If you have your own ride in Kaohsiung, I strongly encourage you to stop by Fo Guang Shan Monastery and pay homage to the monks that live there. An ultra-Zen monastery open to the public, the complex is enormous and stunning, leading to the terrific path of Buddhahood, a broad pathway flanked by eight identical pagodas.
You can explore each as you walk your way up to the big Buddha, the highest seated bronze Buddha in the world. I’ve been to many temples and monasteries in my lifetime, but this one takes the cake.
16. check out a Taiwanese Aboriginal village
There are many knowledgeable local guides that can introduce you to the aboriginal way of life in Taiwan. The Formosa Aboriginal culture village near sun Moon Lake is the most popular destination to learn more about, but it’s certainly not the only one — there are lots of villages to choose from.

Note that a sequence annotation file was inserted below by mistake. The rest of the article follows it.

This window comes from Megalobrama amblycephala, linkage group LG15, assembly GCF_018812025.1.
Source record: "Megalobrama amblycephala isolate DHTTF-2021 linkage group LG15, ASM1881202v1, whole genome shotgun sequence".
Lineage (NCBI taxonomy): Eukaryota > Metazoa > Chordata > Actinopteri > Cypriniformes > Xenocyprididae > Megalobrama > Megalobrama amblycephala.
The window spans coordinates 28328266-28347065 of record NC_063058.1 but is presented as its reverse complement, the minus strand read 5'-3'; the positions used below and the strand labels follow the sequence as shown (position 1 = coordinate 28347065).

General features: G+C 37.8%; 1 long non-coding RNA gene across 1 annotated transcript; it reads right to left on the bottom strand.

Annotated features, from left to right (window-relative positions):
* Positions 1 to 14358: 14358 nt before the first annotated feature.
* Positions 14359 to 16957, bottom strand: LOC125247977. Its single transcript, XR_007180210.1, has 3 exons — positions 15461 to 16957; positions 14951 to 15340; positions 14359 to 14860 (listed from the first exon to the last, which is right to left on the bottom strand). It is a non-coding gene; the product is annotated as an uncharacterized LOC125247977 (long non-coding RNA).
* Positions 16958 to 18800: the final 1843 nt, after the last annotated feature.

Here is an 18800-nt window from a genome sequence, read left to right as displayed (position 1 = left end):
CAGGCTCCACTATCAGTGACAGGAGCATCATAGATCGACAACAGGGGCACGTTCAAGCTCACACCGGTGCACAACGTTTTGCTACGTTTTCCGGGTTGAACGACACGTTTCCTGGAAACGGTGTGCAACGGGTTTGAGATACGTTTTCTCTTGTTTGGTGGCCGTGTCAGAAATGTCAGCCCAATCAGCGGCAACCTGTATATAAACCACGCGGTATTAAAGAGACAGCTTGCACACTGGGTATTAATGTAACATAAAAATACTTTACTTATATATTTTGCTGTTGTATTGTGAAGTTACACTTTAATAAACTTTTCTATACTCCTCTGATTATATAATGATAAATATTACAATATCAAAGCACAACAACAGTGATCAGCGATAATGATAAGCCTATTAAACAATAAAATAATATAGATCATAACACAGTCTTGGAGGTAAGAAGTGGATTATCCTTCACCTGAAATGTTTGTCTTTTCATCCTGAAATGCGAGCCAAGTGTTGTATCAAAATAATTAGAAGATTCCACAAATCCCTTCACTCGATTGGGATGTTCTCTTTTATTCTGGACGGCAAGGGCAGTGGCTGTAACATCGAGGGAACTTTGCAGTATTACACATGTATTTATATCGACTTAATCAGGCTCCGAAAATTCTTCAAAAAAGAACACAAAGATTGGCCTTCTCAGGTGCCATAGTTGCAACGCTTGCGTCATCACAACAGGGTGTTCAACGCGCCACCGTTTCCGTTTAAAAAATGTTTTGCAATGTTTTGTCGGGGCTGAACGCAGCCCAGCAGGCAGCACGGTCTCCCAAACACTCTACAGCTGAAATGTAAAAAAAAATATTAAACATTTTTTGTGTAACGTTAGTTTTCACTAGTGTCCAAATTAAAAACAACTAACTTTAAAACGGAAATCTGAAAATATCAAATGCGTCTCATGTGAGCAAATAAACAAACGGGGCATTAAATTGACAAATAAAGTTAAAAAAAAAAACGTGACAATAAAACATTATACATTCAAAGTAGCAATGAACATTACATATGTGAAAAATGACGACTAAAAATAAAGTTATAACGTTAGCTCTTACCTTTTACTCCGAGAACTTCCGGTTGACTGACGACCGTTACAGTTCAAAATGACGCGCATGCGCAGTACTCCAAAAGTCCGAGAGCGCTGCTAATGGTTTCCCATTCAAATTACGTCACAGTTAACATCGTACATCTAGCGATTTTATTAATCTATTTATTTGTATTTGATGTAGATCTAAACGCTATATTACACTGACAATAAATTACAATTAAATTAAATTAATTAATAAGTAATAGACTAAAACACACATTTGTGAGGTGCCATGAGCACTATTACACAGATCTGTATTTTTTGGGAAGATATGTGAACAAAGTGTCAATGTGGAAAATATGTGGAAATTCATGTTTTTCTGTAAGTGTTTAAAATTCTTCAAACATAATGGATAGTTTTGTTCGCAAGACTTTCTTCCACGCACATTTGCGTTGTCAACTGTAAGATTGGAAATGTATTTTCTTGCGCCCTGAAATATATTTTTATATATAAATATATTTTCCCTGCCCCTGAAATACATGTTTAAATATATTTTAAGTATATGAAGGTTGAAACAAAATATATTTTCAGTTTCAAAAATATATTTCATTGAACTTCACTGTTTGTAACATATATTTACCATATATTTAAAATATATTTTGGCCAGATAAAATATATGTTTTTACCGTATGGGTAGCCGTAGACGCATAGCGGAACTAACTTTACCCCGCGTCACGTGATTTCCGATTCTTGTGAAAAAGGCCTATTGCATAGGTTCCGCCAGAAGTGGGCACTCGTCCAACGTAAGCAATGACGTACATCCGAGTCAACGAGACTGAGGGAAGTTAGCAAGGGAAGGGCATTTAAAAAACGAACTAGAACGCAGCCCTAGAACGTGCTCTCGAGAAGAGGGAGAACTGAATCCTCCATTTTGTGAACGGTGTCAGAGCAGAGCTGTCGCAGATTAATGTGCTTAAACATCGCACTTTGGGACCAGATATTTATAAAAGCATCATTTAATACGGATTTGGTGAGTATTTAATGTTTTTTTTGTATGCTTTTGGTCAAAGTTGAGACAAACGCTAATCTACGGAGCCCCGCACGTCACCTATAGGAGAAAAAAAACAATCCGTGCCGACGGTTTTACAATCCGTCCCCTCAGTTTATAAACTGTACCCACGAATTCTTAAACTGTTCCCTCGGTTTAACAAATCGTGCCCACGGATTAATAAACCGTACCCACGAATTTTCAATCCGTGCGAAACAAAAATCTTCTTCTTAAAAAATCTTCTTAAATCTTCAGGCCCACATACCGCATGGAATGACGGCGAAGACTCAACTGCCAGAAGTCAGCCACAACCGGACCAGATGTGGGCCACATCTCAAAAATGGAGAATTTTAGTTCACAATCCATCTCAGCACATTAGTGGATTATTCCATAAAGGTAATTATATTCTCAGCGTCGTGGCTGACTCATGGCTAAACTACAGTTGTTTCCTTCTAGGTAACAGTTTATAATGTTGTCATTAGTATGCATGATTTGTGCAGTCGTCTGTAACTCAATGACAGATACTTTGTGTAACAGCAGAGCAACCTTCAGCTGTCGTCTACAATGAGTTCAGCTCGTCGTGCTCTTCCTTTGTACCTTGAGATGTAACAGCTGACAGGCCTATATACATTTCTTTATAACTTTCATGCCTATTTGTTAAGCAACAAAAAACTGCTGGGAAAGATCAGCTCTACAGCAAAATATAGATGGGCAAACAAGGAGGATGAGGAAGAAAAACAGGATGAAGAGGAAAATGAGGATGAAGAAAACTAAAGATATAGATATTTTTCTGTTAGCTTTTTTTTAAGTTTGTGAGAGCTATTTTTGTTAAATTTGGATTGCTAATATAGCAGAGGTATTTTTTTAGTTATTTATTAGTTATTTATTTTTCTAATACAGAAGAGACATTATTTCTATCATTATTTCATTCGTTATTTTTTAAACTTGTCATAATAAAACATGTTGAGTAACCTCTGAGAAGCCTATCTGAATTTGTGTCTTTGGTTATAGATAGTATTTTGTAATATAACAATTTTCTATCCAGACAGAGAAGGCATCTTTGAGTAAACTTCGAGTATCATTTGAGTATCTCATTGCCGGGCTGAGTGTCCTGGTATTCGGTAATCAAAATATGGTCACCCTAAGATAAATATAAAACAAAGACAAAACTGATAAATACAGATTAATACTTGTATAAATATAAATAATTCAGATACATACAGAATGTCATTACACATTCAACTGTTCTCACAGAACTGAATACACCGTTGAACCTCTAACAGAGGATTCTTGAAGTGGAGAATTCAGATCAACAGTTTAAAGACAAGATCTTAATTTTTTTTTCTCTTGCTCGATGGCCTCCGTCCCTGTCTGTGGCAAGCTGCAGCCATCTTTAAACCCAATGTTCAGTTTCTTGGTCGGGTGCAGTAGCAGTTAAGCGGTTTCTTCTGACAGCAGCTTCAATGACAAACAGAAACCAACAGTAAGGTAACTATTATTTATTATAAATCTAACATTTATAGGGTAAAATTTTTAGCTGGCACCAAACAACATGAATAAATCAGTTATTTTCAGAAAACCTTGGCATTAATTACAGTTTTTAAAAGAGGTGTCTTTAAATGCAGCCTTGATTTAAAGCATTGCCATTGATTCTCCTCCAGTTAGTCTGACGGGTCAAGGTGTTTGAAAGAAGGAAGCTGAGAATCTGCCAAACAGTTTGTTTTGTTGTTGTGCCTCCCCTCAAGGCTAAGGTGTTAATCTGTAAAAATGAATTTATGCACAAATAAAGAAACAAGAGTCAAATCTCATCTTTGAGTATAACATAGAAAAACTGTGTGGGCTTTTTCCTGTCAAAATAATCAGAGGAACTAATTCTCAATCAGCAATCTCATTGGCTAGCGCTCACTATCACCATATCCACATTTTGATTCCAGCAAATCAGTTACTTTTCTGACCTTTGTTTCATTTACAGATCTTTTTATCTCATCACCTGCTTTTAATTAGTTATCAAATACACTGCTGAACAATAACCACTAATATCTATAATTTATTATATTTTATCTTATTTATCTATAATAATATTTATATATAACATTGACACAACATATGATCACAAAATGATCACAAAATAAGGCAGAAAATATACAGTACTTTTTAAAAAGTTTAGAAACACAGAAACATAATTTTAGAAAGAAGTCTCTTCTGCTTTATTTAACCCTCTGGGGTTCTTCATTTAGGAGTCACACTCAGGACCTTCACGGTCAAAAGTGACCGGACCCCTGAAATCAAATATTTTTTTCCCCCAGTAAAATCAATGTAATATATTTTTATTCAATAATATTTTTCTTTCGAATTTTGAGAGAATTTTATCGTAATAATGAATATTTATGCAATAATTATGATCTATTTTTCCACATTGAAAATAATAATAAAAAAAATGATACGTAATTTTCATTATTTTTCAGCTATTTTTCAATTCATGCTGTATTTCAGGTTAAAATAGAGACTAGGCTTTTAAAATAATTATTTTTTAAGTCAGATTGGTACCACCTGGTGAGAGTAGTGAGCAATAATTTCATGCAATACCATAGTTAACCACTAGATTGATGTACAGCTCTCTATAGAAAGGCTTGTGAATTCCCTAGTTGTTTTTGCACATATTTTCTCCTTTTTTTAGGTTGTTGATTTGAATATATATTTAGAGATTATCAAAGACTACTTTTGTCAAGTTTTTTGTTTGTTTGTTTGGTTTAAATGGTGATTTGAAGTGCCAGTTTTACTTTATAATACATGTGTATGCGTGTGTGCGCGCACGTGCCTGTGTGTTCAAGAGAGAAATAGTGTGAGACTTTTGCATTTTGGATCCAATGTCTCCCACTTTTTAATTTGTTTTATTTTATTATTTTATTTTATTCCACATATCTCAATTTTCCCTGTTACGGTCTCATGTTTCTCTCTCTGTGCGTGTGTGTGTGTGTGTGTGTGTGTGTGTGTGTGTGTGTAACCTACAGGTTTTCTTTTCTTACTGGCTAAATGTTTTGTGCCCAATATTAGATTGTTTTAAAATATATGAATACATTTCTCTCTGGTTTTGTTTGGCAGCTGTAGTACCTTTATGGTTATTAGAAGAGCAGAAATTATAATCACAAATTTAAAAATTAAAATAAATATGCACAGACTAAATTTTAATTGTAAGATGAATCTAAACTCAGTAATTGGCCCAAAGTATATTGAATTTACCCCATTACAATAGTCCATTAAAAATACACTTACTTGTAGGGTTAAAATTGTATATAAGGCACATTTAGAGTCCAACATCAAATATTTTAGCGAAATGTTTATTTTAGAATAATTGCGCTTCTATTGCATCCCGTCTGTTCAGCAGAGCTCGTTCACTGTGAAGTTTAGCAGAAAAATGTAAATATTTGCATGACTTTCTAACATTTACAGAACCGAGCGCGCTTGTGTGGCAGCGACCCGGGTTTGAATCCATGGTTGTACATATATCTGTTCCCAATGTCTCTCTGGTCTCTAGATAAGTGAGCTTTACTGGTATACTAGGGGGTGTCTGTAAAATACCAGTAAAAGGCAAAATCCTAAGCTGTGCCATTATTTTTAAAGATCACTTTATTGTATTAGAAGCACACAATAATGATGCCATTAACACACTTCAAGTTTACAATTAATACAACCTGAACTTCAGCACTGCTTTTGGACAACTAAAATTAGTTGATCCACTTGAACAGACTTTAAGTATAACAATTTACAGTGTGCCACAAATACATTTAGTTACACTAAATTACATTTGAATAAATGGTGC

17. Take part in the Pingxi lantern festival
One of the coolest events in Taiwan, the Pingxi lantern festival involves releasing hundreds of paper lanterns into the sky. (Many newlyweds also include this meaningful tradition as a part of their wedding celebration.) If you don’t want to brave the crowds, you can easily purchase a lantern and light one on any of Taiwan’s beaches.
Taiwan is very environmentally friendly, so make sure you go with the eco-friendly paper lantern options that disintegrate, leaving no residue, and don’t cause fires. The company My Taiwan tour also currently offers biodegradable paper lantern tours in Shifen.
There are many things about Taiwan that make it an incredible place to live; it’s easy to take some of those things for granted once you’ve been here for a while. I frequently hear that people think Taiwan is very Westernized, and while I agree that it is to some extent, there are still plenty of authentic Taiwanese experiences to be had!
Taiwan is and continues to be an unexpected travel destination that continues to delight visitors to this day. There is no place like it!
Canadian expat Carrie Kellenberger has been living in Asia since 2003. She moved to Taiwan in 2006 and became a permanent resident in 2012. She loves entertaining guests and travelers to Taiwan. You can read about her adventures and life there at her blog, My several Worlds.